RD174 - Equity Crowdfunding in Virginia – June 30, 2017
Chapters 400 and 354 of the 2015 Virginia Acts of Assembly(*1) direct that,
“[T]he State Corporation Commission ("Commission") shall report by July 1, 2016, and each year thereafter until 2020, to the Chairmen of the House and Senate Commerce and Labor Committees on the implementation of this act, including (i) any updates on federal action, (ii) the number of filings in the Commonwealth made pursuant to this act, (iii) the means, median, and total values related to money raised under offerings made pursuant to this act, and (iv) any recommendation for revisions to this act.”
The Commission is pleased to submit its 2017 annual report to the Chairmen of the House and Senate Commerce and Labor Committees on the implementation of the crowdfunding legislation.
Chapters 400 and 354 authorize the Commission to adopt, by rule or order, an exemption for certain offerings of securities by small and startup companies from the registration provisions of the Virginia Securities Act ("Act").(*2) These small offerings, known as equity "crowdfunding," are intended to cover the offer and sale of securities to a broad base of persons who invest small amounts of money. Effective July 31, 2015, the Commission, by rule, adopted the Intrastate Crowdfunding Exemption ("ICE") that provides the exemption and sets forth certain conditions and filing requirements to be met by the offerors and purchasers of the security. As of the date of this report, the Commission has not received any notice filings under ICE.
ICE is closely tied to the federal intrastate exemption in that it is conditioned upon compliance with Section 3(a)(11)(*3) of the Securities Act of 1933 and its safe harbor regulation, Federal Rule 147(*4) ("Rule 147") The Securities and Exchange Commission ("SEC") recently made it easier for a company to qualify for the federal intrastate exemption by adopting updates to its Rule 147 and establishing new Rule 147A. General Assembly legislation and Commission rule amendments would be necessary in order for companies that rely on new Rule 147A to qualify for Virginia's ICE.
With respect to crowdfunding regulations on the federal level, the SEC's Regulation Crowdfunding exemption went into effect on May 16, 2016. This federal rule permits companies to use crowdfunding offerings to raise money from investors residing in any state. However, on April 26, 2017, a bill was introduced in Congress that could result in significant changes to the SEC's Regulation Crowdfunding. The Financial CHOICE Act of 2017(*5) ("CHOICE Act") is a major proposed revision of financial services regulation, including certain small business capital formation policies. Subtitle P of the CHOICE Act proposes substantive changes to federal crowdfunding rules that include removal of individual and aggregate investment caps, elimination of the need for a registered intermediary, less disclosure to investors, reduced reporting to the SEC and prohibiting states from collecting fees in connection with notice-type filings.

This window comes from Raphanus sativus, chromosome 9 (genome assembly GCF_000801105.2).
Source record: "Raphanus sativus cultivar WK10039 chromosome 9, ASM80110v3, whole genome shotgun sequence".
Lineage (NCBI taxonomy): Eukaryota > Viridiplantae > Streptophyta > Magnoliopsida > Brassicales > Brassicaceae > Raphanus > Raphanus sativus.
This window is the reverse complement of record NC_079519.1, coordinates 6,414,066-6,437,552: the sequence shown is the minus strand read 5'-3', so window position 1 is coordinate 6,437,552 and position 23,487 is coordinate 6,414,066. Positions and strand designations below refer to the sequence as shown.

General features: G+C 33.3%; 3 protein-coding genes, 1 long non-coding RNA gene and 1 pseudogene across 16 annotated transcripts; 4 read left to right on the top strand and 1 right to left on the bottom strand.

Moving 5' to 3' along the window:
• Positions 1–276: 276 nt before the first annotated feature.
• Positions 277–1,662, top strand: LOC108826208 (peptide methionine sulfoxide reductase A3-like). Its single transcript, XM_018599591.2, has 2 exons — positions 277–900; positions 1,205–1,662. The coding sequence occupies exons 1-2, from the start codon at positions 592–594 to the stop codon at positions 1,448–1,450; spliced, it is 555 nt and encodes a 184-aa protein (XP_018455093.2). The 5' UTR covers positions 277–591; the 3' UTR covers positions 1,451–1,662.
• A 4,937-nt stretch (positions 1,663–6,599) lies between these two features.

The Commission has no recommended changes to Chapters 400 or 354 at this time. The Commission believes that possible legislative and rule changes that adjust the Virginia crowdfunding exemption provisions merit consideration. Namely, the Commission believes that the feasibility of adding new Rule 147A as an alternative for federal compliance for intrastate crowdfunding offerings in Virginia should be investigated in detail.
(*1) Codified in Va. Code § 13.1-514 ("Chapters 400 and 354").
(*2) Va. Code § 13.1-501 et seq.
(*3) 15 USC 77c(a)(11) provides an exemption from registration for "[a]ny security which is part of an issue offered and sold only to persons resident within a single State or Territory, where the issuer of such security is a person resident and doing business within, or, if a corporation, incorporated by and doing business within, such State or Territory."
(*4) Rule 147 is a federal rule that permits small companies to raise a limited amount of funds instate without registering securities with the SEC. Companies can rely on Rule 147 as a safe harbor under Section 3(a)11 of the Securities Act of 1933, or intrastate offering exemptions.
(*5) H.R. 10, 115th Cong. (2017)